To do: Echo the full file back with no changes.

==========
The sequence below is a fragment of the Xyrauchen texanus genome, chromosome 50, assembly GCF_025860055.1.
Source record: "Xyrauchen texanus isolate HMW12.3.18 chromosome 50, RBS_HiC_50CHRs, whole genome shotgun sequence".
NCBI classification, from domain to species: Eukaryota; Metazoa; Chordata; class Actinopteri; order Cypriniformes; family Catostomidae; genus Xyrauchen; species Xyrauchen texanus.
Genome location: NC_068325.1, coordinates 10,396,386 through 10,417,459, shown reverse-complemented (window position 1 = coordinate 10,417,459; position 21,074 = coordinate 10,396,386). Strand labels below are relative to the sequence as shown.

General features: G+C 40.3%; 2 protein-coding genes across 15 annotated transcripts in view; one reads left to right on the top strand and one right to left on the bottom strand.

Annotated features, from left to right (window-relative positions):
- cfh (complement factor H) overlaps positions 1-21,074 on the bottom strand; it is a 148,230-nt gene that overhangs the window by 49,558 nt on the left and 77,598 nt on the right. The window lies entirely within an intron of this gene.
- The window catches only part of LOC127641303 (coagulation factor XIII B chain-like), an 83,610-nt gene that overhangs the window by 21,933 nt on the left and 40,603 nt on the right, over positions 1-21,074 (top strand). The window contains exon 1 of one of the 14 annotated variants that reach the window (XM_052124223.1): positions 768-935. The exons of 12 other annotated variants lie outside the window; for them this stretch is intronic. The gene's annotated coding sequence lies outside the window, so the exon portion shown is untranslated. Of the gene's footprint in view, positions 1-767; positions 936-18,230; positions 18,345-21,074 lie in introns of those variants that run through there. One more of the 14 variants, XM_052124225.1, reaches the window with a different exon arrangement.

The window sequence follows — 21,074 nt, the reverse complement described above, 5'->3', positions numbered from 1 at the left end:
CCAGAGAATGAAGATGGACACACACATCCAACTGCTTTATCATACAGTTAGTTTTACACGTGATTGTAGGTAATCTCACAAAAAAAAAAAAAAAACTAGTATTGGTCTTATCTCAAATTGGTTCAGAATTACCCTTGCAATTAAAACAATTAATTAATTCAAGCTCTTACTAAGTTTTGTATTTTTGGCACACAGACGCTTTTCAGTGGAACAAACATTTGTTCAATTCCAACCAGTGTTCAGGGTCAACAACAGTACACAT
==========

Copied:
The sequence below is a fragment of the Xyrauchen texanus genome, chromosome 50, assembly GCF_025860055.1.
Source record: "Xyrauchen texanus isolate HMW12.3.18 chromosome 50, RBS_HiC_50CHRs, whole genome shotgun sequence".
NCBI classification, from domain to species: Eukaryota; Metazoa; Chordata; class Actinopteri; order Cypriniformes; family Catostomidae; genus Xyrauchen; species Xyrauchen texanus.
Genome location: NC_068325.1, coordinates 10,396,386 through 10,417,459, shown reverse-complemented (window position 1 = coordinate 10,417,459; position 21,074 = coordinate 10,396,386). Strand labels below are relative to the sequence as shown.

General features: G+C 40.3%; 2 protein-coding genes across 15 annotated transcripts in view; one reads left to right on the top strand and one right to left on the bottom strand.

Annotated features, from left to right (window-relative positions):
- cfh (complement factor H) overlaps positions 1-21,074 on the bottom strand; it is a 148,230-nt gene that overhangs the window by 49,558 nt on the left and 77,598 nt on the right. The window lies entirely within an intron of this gene.
- The window catches only part of LOC127641303 (coagulation factor XIII B chain-like), an 83,610-nt gene that overhangs the window by 21,933 nt on the left and 40,603 nt on the right, over positions 1-21,074 (top strand). The window contains exon 1 of one of the 14 annotated variants that reach the window (XM_052124223.1): positions 768-935. The exons of 12 other annotated variants lie outside the window; for them this stretch is intronic. The gene's annotated coding sequence lies outside the window, so the exon portion shown is untranslated. Of the gene's footprint in view, positions 1-767; positions 936-18,230; positions 18,345-21,074 lie in introns of those variants that run through there. One more of the 14 variants, XM_052124225.1, reaches the window with a different exon arrangement.

The window sequence follows — 21,074 nt, the reverse complement described above, 5'->3', positions numbered from 1 at the left end:
CCAGAGAATGAAGATGGACACACACATCCAACTGCTTTATCATACAGTTAGTTTTACACGTGATTGTAGGTAATCTCACAAAAAAAAAAAAAAAACTAGTATTGGTCTTATCTCAAATTGGTTCAGAATTACCCTTGCAATTAAAACAATTAATTAATTCAAGCTCTTACTAAGTTTTGTATTTTTGGCACACAGACGCTTTTCAGTGGAACAAACATTTGTTCAATTCCAACCAGTGTTCAGGGTCAACAACAGTACACAT